Severe weather kills 21 runners in ultramarathon in China

Rescuers assisting people who were competing in a cross-country mountain race when extreme weather hit the area
High winds and freezing rain hit participants of the race

Twenty-one runners have died after extreme weather struck a long-distance race in north-western China.

High winds and freezing rain hit participants in the 100km (60-mile) ultramarathon in the Yellow River Stone Forest, a tourist site in Gansu province, on Saturday. The race was halted when some of the 172 runners went missing, and a rescue operation was launched.

Many of the stranded runners reportedly suffered from hypothermia. Liang Jing, an ultramarathon champion, and Huang Guanjun, who won the men’s hearing-impaired marathon at China’s 2019 National Paralympic Games, were among the victims, state-run media reported. Officials said 151 runners were now confirmed safe, and that eight of them were injured.

Rescuers carrying equipment as they search for runners who were competing in a 100-kilometre cross-country mountain race when extreme weather hit the area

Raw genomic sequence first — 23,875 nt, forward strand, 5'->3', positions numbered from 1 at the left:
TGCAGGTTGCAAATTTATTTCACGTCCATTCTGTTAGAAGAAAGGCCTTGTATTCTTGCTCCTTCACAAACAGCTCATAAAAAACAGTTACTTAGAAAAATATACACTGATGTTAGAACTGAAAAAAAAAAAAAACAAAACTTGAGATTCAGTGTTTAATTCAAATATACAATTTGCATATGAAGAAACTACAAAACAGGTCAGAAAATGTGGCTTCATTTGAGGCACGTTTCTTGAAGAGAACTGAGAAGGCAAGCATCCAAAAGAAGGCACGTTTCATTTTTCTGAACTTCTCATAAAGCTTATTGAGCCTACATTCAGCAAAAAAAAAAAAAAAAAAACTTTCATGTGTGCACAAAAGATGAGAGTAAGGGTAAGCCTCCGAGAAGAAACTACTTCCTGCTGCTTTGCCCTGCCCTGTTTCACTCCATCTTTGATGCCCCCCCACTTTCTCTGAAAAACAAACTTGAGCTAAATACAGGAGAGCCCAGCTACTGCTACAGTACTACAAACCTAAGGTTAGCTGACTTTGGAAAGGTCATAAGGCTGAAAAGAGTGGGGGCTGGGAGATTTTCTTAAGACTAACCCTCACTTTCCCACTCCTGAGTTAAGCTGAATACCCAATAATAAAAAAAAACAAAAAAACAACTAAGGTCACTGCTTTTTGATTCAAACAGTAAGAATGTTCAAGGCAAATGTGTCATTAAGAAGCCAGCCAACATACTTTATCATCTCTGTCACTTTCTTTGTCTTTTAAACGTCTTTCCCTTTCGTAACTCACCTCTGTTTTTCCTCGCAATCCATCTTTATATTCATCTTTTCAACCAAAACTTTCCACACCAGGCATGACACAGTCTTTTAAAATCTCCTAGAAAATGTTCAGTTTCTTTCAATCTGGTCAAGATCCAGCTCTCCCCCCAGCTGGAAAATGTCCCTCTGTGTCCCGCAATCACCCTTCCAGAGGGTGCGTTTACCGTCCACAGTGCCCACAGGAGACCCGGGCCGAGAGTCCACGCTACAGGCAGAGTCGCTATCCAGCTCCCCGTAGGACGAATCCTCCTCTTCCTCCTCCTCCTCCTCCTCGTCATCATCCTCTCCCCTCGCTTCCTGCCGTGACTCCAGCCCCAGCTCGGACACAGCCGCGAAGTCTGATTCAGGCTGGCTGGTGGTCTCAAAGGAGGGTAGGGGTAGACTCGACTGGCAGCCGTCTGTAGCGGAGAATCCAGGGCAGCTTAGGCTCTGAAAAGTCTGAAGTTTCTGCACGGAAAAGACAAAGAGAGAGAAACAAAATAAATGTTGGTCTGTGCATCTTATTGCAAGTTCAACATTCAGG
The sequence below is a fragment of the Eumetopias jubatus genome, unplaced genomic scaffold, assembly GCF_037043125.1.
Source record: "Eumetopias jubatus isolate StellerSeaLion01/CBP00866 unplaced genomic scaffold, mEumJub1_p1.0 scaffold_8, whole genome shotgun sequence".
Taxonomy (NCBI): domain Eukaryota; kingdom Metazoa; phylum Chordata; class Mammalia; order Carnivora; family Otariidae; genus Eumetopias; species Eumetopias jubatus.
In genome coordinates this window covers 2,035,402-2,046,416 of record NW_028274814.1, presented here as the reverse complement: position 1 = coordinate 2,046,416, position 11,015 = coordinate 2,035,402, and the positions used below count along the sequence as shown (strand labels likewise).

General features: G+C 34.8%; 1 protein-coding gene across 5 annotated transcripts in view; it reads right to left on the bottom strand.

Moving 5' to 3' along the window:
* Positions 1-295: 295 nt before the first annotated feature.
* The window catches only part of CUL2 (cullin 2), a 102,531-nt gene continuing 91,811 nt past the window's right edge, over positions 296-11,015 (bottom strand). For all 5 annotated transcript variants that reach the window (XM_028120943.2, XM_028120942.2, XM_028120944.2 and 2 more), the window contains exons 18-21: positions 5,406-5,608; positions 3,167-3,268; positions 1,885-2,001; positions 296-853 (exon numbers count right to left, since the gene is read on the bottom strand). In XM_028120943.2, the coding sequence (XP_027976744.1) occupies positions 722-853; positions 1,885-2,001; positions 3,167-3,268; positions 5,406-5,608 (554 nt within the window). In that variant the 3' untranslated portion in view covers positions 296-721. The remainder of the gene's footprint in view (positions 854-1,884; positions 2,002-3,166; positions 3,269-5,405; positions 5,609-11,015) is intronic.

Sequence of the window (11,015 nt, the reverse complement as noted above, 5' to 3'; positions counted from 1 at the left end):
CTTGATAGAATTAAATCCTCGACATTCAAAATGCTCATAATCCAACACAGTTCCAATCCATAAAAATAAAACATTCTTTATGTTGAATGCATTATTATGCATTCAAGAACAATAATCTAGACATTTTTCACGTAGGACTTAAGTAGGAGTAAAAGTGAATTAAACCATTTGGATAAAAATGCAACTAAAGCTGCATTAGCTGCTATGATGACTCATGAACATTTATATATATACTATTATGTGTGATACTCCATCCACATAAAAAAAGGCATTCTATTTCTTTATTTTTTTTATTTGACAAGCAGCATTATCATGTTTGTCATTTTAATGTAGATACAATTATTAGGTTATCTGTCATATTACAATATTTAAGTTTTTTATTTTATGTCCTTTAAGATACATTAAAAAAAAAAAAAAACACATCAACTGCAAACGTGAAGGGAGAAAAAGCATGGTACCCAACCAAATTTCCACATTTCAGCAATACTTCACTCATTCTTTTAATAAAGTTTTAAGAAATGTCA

Rescuers brought equipment to help in their search efforts

The race began at 09:00 local time (01:00 GMT) on Saturday, with some of the competitors setting off wearing just shorts and T-shirts. Surviving participants said the forecast had shown some wind and rain was anticipated, but nothing as extreme as what they experienced.

About three hours after the start, a mountainous section of the race was hit by hail, heavy rain and gales, which caused temperatures to plummet, according to officials from the nearby Baiyin city. One runner, Mao Shuzhi, told Reuters news agency she turned around when the weather changed.

“The rain was getting heavier and heavier,” said Ms Mao, who was about 24km into the race at the time and had not yet reached the mountains. She decided to head back to her hotel, having had previous bad experiences with hypothermia, but others carried on or were already in worst-hit areas.

Many runners reportedly lost their way on the route as the weather affected visibility. More than 1,200 rescuers were deployed, assisted by thermal-imaging drones and radar detectors, according to state media.

The operation continued through the night into Sunday morning, during which time a further drop in temperature made the search even more difficult, China’s Xinhua news agency reported.

The deaths have sparked public outrage on Chinese social media, with anger mainly directed at the Baiyin government and unhappiness over the lack of contingency planning.

In a news conference on Sunday, Baiyin’s Mayor Zhang Xuchen said: “As the organiser of the event, we are full of guilt and remorse. We express deep condolences and sympathy to the families of the victims and the injured.”

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